This is the fourteenth in our biweekly series from Amy Pennington – urban farmer, founder of GoGo Green Garden, and author of Urban Pantry and Apartment Gardening – on how to start growing your own food, no matter how tiny your garden-to-be is.
Today: Amy shows us how to harvest plants from root to stem. Don't stop at eating fruits and vegetables -- eat pea vines, squash blossoms, and even tomato leaves!
Urban farming implies that you’re growing in a small space, so maximizing that space with an eye toward production is the most practical way to grow and harvest food. Fortunately, many plants are a virtual buffet, with edible, harvestable parts from root to stem. You need only know what bits you can harvest and how to introduce them into meals for a progressive harvesting schedule that lasts for months. Today: a round-up of goodies to harvest and cook with -- a timely, seasonal guide for what to harvest now.
1. Pea Vines
Spring peas are on their way out (though in temperate climates, now is a great time to sow a second crop of peas for fall harvest), and it’s time to pull the plants out of the garden to make way for another crop rotation of summer lettuce, or a row or two of bok choy. Before tossing pea plants into your compost or yard waste bin (or feeding them to your chickens), consider using the last few inches of pea vine in your kitchen. Harvest them by cutting the topmost 6 to 12 inches of tender, thin vine from the plant.
These pea vines can be sautéed or tossed in to salads, but this late in the season the odds are greater that you’ll be harvesting woody, tougher stems from the plants. It may take a little effort to coax them into something delicious, but using every bit from the plant is economical for both your time and your budget. I have a great recipe for Pea Vine Dumplings -- try it! It’s a great recipe to double, as well: just freeze extra dumplings and use them for another meal or as a quick appetizer the next time you need to whip something up in a hurry.
This is the perfect time of year for squash blossoms, and zucchini are shallow-rooted plants so anyone can grow a plant or two in containers. (Make note for next year, if you aren’t growing already!) All squash plants make flowers -- zucchini, pumpkin, winter squash, etc. Before you harvest squash blossoms, know that there are both female and male blossoms on every plant. Male blossoms grow at the end of a long, thin stem, and have a long stamen in the center of the blossom. Female blossoms have no stamen and will develop fruit -- you can see the to-be zucchini just under the flower's stems. They also tend to die a bit faster. If you’re harvesting squash blossoms, be sure to opt for the male blossom, leaving the females behind to grow zucchini. Stuff the blossoms with cheese and fry, fill them with seasoned rice or meat and bake in the oven, or cook them into a frittata. Some Mexican cultures use the squash blossoms for a thin tomato soup.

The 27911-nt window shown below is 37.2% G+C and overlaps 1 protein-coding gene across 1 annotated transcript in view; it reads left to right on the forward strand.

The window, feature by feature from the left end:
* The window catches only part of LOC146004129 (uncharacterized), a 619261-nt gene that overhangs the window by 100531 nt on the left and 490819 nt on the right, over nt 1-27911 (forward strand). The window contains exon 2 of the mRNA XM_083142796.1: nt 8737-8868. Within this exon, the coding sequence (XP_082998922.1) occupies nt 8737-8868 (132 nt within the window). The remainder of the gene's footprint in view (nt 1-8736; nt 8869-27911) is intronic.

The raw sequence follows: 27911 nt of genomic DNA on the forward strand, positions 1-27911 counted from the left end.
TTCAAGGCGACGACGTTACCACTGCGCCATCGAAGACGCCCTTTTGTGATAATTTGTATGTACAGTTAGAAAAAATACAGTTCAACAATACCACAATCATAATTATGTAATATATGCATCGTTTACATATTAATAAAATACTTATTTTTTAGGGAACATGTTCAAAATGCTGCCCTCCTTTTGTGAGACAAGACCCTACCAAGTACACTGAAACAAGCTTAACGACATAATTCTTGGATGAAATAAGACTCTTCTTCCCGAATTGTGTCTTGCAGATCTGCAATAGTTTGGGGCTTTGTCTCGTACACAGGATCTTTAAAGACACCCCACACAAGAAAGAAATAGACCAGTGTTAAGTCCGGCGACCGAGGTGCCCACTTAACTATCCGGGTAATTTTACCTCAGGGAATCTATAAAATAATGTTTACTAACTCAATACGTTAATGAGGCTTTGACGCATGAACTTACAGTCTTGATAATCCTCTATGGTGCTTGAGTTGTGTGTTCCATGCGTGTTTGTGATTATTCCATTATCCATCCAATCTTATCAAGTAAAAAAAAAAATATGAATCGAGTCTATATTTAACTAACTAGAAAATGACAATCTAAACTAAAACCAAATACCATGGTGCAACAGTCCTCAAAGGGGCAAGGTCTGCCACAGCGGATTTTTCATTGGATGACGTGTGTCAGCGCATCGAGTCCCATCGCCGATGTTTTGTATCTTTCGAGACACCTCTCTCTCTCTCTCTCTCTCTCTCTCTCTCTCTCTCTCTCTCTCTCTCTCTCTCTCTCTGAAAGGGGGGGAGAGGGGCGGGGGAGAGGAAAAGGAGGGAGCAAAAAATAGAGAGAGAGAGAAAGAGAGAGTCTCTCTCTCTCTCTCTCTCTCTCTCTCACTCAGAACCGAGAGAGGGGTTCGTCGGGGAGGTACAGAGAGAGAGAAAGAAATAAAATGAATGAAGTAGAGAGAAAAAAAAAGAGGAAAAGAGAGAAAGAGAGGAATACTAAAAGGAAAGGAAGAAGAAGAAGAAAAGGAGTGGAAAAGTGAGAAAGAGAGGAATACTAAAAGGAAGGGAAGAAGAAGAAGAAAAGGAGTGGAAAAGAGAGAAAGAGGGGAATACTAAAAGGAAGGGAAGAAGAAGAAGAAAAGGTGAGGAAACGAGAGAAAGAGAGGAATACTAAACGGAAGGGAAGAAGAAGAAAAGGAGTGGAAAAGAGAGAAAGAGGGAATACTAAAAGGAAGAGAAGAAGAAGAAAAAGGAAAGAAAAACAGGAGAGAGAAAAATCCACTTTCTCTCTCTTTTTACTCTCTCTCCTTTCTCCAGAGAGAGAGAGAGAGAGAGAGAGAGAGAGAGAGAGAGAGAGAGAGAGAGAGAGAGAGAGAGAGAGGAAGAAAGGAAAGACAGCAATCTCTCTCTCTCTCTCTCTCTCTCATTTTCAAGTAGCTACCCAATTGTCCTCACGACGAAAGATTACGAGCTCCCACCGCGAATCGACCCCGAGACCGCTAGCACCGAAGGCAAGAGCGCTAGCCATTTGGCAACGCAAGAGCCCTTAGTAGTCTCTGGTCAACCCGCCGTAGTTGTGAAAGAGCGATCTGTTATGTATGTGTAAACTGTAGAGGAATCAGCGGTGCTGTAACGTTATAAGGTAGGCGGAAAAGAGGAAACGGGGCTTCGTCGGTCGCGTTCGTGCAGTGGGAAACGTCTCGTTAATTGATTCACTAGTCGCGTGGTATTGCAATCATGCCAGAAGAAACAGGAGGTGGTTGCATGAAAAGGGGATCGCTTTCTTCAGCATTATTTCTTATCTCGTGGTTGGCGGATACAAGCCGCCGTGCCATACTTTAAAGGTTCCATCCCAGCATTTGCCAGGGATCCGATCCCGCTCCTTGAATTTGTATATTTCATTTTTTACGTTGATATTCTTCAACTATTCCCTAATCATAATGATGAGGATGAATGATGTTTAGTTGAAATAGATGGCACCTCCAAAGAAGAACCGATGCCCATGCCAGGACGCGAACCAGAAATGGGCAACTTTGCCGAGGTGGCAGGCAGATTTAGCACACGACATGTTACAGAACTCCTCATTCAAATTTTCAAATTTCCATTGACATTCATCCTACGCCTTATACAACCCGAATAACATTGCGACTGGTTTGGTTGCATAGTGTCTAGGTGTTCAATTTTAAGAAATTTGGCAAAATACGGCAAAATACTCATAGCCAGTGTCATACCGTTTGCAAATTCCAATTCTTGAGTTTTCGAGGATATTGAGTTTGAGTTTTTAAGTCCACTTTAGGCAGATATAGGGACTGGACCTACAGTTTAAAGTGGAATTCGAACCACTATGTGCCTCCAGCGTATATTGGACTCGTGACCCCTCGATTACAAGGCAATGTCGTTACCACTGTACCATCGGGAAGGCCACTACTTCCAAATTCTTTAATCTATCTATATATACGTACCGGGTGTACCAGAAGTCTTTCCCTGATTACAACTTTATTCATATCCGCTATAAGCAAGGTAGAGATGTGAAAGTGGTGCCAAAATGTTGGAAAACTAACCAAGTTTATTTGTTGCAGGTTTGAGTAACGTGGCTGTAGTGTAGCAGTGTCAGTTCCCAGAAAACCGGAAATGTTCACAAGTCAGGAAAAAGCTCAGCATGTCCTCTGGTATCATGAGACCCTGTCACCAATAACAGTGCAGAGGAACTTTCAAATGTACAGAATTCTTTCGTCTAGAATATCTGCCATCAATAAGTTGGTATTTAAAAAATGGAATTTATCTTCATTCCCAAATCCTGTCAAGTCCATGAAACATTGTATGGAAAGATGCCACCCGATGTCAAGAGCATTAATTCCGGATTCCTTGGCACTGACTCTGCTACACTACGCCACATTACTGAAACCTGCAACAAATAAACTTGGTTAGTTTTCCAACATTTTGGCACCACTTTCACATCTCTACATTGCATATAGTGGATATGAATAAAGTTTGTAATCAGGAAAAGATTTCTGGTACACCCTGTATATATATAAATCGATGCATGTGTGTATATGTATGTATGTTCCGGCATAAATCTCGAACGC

You can also use squash leaves in recipes. While they are edible, they can be a bit prickly and tough, so choose smaller leaves. Some Asian cultures sauté young tender leaves or curling vines. I have also used large squash leaves to cover and insulate squash gratins. They act as a gentle covering to keep vegetable gratins moist while the leaf on top chars to a crisp – a nice final combination of textures for a vegetarian meal.
3. Fava Tops
Fava beans have a long growing cycle, and anyone lucky enough to have space for these tall plants should plant a thick crop in the fall for an early summer harvest. While you wait for the fava bean pods to mature, snip liberally from the top of each plant -- about the last 4 to 6 inches, which are the most tender. Use these tops as you would pea vines: as a simple sauté or raw in a salad serve them best.
4. Tiny Carrots & Greens
If you’re growing carrots at home, you will need to thin them in order to make space for each individual carrot to mature. I try and thin carrots at the last possible moment -- this means that I harvest teeny tiny carrots and greens that can be used as garnish or, even better, pickled whole.
You can use carrot greens as you would parsley. The flavor is strong and slightly carrot-like, but the bitterness makes a nice counterpoint to fatty fish or meat -- use carrot greens in a gremolata with lemon peel next time you grill this summer. It is also worth noting that the older the carrot, the more bitter the green, so opt for thinned carrots or smaller tops when harvesting.
4. Tomato Leaves
It is widely supported that tomato leaves can be poisonous, as they’re in the nightshade family. Tomato leaves, however, are not dangerous if ingested in small quantities, and in fact can be used as an infusion, much like tea leaves. Tomato leaves add a level of depth to the flavor profile in a simple red tomato sauce. They can also be steeped in strained tomato water for a super fragrant cold summer soup or beverage. (I don't recommend eating them up three meals a day, but occasional use is just fine.)
Next up on City Dirt, it's all about tomatoes: caring for them, making your own trellises and tomato cages, and more!
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